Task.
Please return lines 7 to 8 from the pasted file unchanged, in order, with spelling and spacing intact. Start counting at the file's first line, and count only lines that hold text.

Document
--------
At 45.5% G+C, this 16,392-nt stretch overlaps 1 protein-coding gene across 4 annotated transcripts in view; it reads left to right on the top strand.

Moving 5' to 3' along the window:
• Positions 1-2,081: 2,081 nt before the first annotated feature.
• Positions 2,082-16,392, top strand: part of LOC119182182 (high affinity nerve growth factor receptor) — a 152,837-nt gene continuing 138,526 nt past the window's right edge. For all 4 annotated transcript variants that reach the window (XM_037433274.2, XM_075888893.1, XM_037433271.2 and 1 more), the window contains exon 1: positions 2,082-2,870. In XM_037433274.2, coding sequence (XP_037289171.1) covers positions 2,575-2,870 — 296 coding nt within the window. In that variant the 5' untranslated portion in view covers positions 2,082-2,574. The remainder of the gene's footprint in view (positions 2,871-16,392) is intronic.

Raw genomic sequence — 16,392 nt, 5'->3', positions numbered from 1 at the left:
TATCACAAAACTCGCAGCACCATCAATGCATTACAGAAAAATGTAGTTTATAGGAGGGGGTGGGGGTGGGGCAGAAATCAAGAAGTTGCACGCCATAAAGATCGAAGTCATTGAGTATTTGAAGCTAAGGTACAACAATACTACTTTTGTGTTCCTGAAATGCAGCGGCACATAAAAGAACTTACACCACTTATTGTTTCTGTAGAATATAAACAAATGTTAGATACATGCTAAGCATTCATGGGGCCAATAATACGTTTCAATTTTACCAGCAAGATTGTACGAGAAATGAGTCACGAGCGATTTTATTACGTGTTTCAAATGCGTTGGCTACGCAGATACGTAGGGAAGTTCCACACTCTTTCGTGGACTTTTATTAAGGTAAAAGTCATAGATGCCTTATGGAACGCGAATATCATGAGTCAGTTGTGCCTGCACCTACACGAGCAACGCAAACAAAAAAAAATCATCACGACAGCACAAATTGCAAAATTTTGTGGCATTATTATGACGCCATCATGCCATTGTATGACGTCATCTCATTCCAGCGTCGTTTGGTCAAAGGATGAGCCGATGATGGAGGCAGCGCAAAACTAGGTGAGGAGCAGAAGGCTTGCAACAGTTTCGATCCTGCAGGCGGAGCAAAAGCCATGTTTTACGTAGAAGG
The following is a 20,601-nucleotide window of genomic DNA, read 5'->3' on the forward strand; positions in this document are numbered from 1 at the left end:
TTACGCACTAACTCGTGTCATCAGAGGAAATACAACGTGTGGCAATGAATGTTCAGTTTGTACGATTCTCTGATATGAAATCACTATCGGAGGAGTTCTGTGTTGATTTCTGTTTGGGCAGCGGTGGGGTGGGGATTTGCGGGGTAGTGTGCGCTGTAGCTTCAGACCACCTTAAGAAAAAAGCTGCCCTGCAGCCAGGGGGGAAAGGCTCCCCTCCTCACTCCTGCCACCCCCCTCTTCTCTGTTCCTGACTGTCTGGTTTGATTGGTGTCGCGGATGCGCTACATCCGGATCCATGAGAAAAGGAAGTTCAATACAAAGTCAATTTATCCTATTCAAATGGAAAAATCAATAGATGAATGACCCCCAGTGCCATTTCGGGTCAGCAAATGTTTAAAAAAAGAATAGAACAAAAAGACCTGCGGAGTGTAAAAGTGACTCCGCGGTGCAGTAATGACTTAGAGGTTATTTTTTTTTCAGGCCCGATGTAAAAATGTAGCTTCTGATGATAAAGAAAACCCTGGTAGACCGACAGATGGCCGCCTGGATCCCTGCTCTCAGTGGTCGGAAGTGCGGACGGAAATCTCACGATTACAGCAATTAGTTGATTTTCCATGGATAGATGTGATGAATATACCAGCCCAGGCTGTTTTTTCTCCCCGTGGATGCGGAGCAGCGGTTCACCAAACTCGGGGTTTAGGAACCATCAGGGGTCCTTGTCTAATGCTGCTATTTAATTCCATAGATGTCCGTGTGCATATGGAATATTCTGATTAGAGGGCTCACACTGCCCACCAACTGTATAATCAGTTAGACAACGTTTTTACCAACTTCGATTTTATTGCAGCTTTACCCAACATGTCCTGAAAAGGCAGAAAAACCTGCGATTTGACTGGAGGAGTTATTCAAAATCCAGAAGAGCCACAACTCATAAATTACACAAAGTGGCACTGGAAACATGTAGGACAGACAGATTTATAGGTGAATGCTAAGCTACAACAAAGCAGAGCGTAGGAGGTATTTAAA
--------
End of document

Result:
The following is a 20,601-nucleotide window of genomic DNA, read 5'->3' on the forward strand; positions in this document are numbered from 1 at the left end:
TTACGCACTAACTCGTGTCATCAGAGGAAATACAACGTGTGGCAATGAATGTTCAGTTTGTACGATTCTCTGATATGAAATCACTATCGGAGGAGTTCTGTGTTGATTTCTGTTTGGGCAGCGGTGGGGTGGGGATTTGCGGGGTAGTGTGCGCTGTAGCTTCAGACCACCTTAAGAAAAAAGCTGCCCTGCAGCCAGGGGGGAAAGGCTCCCCTCCTCACTCCTGCCACCCCCCTCTTCTCTGTTCCTGACTGTCTGGTTTGATTGGTGTCGCGGATGCGCTACATCCGGATCCATGAGAAAAGGAAGTTCAATACAAAGTCAATTTATCCTATTCAAATGGAAAAATCAATAGATGAATGACCCCCAGTGCCATTTCGGGTCAGCAAATGTTTAAAAAAAGAATAGAACAAAAAGACCTGCGGAGTGTAAAAGTGACTCCGCGGTGCAGTAATGACTTAGAGGTTATTTTTTTTTCAGGCCCGATGTAAAAATGTAGCTTCTGATGATAAAGAAAACCCTGGTAGACCGACAGATGGCCGCCTGGATCCCTGCTCTCAGTGGTCGGAAGTGCGGACGGAAATCTCACGATTACAGCAATTAGTTGATTTTCCATGGATAGATGTGATGAATATACCAGCCCAGGCTGTTTTTTCTCCCCGTGGATGCGGAGCAGCGGTTCACCAAACTCGGGGTTTAGGAACCATCAGGGGTCCTTGTCTAATGCTGCTATTTAATTCCATAGATGTCCGTGTGCATATGGAATATTCTGATTAGAGGGCTCACACTGCCCACCAACTGTATAATCAGTTAGACAACGTTTTTACCAACTTCGATTTTATTGCAGCTTTACCCAACATGTCCTGAAAAGGCAGAAAAACCTGCGATTTGACTGGAGGAGTTATTCAAAATCCAGAAGAGCCACAACTCATAAATTACACAAAGTGGCACTGGAAACATGTAGGACAGACAGATTTATAGGTGAATGCTAAGCTACAACAAAGCAGAGCGTAGGAGGTATTTAAA